Either Mrs May was being entirely insincere, or something happened to change her opinion.  It's quite possible that Mrs Mays instincts and inclinations to be consultative were undermined by the European Research Group (ERG) the hard line awkward squad within her own party.
I don't really rate Mrs May but I don't think she's dishonest or insincere.
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Yorkshire Tyke
Standing in a Council Ward


Joined: 29 Nov 2013
Posts: 434


Location: Perth

PostPosted: Tue Jun 13, 2017 1:39 pm    Post subject: Reply with quote

magister ludi wrote:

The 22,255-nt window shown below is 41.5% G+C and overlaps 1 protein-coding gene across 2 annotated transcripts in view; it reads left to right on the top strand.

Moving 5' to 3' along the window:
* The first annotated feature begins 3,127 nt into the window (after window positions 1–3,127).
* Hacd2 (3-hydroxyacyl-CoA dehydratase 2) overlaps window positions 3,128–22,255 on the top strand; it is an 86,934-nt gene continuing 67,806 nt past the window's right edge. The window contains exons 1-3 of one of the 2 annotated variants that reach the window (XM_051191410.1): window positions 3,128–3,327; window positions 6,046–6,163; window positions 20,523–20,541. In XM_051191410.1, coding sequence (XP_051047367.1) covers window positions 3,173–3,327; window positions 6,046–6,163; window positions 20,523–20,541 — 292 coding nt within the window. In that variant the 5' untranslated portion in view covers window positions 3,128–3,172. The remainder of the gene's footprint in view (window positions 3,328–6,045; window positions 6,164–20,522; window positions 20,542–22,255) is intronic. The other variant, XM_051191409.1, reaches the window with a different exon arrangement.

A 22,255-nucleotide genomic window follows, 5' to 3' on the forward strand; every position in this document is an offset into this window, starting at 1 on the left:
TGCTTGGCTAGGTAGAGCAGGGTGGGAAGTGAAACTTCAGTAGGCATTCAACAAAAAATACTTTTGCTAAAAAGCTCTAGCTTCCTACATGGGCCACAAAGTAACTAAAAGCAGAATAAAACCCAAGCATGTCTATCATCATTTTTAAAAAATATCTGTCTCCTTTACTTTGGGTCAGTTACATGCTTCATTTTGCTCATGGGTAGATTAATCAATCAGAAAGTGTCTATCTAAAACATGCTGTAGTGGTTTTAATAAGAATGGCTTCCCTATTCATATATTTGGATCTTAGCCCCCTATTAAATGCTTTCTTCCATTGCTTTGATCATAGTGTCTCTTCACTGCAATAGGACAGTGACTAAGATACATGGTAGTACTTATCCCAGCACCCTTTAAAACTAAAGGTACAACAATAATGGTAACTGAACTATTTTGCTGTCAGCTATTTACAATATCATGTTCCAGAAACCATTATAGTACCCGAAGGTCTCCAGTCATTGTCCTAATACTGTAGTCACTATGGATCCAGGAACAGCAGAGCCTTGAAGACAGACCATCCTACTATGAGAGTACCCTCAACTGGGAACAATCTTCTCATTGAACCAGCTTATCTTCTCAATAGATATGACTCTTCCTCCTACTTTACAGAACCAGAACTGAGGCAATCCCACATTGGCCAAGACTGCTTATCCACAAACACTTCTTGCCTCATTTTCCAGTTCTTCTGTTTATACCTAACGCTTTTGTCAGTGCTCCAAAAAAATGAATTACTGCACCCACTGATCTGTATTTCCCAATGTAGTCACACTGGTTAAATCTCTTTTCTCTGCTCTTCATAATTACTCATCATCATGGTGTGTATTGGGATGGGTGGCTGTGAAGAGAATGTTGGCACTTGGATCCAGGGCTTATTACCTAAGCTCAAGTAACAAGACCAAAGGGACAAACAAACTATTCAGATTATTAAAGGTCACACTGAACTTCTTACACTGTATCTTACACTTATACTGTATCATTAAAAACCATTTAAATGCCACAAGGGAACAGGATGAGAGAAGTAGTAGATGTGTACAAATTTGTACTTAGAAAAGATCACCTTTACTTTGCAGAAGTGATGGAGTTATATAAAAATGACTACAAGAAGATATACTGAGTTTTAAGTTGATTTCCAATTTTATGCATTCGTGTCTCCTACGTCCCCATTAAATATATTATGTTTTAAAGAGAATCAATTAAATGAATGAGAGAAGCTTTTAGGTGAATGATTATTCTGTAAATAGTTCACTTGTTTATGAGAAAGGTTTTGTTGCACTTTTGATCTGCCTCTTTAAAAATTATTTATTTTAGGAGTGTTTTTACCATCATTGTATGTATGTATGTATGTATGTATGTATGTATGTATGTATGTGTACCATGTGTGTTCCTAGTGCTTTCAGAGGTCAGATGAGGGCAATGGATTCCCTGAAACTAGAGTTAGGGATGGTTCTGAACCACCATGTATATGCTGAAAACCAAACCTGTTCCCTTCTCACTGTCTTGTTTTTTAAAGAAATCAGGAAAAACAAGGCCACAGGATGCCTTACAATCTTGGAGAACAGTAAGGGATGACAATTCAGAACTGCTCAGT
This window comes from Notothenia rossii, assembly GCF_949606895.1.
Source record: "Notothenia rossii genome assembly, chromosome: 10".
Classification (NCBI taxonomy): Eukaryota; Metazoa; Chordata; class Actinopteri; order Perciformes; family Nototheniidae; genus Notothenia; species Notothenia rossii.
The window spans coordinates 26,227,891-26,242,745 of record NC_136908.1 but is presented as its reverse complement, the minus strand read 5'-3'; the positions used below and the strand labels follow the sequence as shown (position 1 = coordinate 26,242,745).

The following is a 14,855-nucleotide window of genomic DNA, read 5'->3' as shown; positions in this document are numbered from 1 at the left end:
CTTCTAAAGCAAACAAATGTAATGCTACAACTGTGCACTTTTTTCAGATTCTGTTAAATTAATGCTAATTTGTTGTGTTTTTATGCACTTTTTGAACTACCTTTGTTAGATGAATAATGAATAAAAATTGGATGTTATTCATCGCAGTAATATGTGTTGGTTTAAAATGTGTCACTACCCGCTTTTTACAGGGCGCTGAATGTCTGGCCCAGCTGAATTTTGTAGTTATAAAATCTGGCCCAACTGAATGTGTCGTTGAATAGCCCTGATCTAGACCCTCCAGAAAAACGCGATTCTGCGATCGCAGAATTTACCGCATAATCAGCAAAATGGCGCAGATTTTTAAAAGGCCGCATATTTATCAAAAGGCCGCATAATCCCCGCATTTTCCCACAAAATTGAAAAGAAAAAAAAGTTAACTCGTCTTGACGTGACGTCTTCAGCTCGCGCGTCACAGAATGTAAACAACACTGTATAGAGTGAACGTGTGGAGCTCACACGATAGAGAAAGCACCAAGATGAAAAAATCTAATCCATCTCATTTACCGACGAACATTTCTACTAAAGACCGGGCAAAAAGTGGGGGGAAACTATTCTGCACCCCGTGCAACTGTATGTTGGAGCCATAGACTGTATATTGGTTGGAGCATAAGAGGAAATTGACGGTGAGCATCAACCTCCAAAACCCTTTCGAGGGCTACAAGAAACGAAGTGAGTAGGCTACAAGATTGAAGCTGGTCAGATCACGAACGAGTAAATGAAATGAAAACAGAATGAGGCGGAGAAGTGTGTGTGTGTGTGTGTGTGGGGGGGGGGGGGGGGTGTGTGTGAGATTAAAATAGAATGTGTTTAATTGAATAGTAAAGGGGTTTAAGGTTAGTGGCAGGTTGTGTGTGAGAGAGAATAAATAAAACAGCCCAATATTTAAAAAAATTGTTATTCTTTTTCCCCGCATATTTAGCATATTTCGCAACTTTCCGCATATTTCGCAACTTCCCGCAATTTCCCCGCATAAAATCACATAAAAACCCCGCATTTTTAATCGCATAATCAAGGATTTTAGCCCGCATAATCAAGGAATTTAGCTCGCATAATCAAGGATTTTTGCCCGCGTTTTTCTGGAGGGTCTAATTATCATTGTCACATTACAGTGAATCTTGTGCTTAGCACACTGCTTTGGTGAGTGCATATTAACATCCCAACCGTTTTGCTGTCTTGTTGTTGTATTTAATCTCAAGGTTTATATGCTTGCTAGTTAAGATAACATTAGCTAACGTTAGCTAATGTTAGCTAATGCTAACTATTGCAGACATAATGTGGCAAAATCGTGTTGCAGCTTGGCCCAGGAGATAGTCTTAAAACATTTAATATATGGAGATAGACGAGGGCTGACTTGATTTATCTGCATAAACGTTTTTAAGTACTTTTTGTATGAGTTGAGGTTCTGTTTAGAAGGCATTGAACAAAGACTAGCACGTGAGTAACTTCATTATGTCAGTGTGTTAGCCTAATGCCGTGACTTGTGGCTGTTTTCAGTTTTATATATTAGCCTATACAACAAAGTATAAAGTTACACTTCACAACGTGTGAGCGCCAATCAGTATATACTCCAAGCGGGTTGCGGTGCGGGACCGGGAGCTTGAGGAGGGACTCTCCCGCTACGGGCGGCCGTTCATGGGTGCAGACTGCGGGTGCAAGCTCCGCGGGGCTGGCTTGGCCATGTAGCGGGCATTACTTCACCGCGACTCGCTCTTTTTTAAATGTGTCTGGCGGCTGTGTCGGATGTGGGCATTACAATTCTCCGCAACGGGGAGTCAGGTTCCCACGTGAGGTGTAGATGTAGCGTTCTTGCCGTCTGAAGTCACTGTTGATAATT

I don't really rate Mrs May but I don't think she's dishonest or insincere.


I agree. I would go further and say that the same assessment applies to Jeremy Corbyn. He, at least, fought two leadership elections and won a clear majority in both. This is more than can be said of either Theresa May or Nicola Sturgeon who both became unopposed leaders of their respective parties.

I rate Nicola Sturgeon as an effective politician and communicator but, remembering how she and Alex Salmond performed in the run-up to the Scottish Independence Referendum of 2014, I reserve judgement on her other qualities.